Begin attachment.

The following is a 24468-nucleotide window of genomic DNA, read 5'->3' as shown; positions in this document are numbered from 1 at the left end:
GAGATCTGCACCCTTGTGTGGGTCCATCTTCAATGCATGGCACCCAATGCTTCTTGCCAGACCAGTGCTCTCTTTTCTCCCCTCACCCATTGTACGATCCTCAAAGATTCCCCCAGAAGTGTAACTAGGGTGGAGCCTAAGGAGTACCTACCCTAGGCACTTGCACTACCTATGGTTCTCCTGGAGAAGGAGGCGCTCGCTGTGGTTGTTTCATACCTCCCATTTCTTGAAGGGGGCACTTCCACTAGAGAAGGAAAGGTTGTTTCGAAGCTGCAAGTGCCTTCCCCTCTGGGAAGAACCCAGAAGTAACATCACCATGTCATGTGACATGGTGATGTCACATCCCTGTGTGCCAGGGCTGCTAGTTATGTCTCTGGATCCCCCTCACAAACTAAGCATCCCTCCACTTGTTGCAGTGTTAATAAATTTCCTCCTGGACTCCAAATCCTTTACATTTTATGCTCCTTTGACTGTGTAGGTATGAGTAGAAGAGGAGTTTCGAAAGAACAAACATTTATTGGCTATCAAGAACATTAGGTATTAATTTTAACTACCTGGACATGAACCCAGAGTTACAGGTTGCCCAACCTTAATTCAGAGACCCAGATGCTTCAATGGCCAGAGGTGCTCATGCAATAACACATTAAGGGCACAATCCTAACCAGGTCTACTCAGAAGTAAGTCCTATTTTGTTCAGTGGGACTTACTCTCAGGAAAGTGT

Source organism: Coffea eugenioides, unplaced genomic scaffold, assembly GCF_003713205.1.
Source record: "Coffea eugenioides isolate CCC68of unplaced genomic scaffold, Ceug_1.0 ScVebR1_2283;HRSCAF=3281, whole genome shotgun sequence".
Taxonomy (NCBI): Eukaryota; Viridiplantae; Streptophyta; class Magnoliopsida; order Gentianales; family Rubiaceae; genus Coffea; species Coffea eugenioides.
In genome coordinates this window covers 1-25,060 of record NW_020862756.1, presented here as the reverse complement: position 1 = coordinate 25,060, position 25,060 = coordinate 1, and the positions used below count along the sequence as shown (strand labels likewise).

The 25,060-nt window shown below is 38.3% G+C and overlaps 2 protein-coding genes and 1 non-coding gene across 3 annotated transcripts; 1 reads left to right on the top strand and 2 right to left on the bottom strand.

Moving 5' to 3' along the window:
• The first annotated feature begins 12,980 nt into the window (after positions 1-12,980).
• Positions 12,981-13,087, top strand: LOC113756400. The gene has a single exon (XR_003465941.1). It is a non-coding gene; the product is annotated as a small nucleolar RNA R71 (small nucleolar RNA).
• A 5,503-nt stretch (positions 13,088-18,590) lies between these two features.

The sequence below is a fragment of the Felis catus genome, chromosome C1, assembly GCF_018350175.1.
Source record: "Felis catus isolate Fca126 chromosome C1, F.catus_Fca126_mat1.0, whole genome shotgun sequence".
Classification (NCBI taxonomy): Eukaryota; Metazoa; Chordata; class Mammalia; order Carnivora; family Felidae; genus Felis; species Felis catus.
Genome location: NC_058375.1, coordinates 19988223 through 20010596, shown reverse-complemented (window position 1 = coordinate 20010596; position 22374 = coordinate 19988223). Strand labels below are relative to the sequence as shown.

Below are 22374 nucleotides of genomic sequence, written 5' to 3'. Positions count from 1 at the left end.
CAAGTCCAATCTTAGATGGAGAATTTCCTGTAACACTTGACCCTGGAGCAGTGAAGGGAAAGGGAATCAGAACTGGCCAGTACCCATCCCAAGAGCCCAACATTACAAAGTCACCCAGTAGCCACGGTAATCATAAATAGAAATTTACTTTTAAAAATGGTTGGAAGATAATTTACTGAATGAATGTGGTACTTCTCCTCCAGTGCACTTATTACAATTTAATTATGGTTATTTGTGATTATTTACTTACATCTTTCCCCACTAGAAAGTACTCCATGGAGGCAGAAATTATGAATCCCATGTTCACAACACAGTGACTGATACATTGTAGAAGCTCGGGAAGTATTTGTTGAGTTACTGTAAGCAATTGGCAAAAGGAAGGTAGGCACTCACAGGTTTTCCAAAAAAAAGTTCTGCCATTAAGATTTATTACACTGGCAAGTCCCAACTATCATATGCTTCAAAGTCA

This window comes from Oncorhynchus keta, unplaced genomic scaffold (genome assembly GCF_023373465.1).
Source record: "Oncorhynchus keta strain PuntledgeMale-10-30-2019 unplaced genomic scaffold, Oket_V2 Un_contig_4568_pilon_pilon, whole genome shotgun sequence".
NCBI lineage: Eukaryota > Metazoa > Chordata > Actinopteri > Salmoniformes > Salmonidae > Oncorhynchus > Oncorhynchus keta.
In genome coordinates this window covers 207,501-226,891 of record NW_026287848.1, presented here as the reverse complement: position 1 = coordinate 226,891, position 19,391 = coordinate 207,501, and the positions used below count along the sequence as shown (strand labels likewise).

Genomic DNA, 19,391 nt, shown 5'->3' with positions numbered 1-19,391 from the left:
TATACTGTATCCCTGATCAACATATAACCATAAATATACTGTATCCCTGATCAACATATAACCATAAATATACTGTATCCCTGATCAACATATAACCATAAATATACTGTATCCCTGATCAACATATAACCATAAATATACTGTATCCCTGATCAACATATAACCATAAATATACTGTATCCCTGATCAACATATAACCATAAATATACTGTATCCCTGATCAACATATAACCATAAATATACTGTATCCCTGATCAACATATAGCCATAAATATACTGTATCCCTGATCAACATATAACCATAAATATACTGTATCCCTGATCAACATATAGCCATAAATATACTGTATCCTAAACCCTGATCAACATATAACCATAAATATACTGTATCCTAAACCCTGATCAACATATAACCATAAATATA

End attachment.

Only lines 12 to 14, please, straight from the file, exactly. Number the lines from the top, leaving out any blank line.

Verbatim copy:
The sequence below is a fragment of the Felis catus genome, chromosome C1, assembly GCF_018350175.1.
Source record: "Felis catus isolate Fca126 chromosome C1, F.catus_Fca126_mat1.0, whole genome shotgun sequence".
Classification (NCBI taxonomy): Eukaryota; Metazoa; Chordata; class Mammalia; order Carnivora; family Felidae; genus Felis; species Felis catus.